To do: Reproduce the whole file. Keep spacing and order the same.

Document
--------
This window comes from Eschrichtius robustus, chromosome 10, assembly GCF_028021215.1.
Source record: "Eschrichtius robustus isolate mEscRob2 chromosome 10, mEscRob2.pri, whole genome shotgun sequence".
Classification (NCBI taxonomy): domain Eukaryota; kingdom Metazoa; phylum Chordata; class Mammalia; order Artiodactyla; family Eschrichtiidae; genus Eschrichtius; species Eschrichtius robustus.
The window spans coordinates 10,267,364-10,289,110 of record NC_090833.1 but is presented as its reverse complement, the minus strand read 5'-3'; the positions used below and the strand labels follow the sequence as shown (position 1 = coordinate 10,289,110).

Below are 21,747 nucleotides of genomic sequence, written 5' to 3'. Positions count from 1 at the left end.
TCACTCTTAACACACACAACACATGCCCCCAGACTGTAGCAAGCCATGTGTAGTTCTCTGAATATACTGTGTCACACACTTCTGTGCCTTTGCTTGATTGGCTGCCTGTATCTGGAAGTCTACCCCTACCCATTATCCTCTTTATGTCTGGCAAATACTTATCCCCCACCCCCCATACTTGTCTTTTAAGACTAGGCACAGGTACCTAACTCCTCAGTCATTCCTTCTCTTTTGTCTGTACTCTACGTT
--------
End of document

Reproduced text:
This window comes from Eschrichtius robustus, chromosome 10, assembly GCF_028021215.1.
Source record: "Eschrichtius robustus isolate mEscRob2 chromosome 10, mEscRob2.pri, whole genome shotgun sequence".
Classification (NCBI taxonomy): domain Eukaryota; kingdom Metazoa; phylum Chordata; class Mammalia; order Artiodactyla; family Eschrichtiidae; genus Eschrichtius; species Eschrichtius robustus.
The window spans coordinates 10,267,364-10,289,110 of record NC_090833.1 but is presented as its reverse complement, the minus strand read 5'-3'; the positions used below and the strand labels follow the sequence as shown (position 1 = coordinate 10,289,110).

Below are 21,747 nucleotides of genomic sequence, written 5' to 3'. Positions count from 1 at the left end.
TCACTCTTAACACACACAACACATGCCCCCAGACTGTAGCAAGCCATGTGTAGTTCTCTGAATATACTGTGTCACACACTTCTGTGCCTTTGCTTGATTGGCTGCCTGTATCTGGAAGTCTACCCCTACCCATTATCCTCTTTATGTCTGGCAAATACTTATCCCCCACCCCCCATACTTGTCTTTTAAGACTAGGCACAGGTACCTAACTCCTCAGTCATTCCTTCTCTTTTGTCTGTACTCTACGTT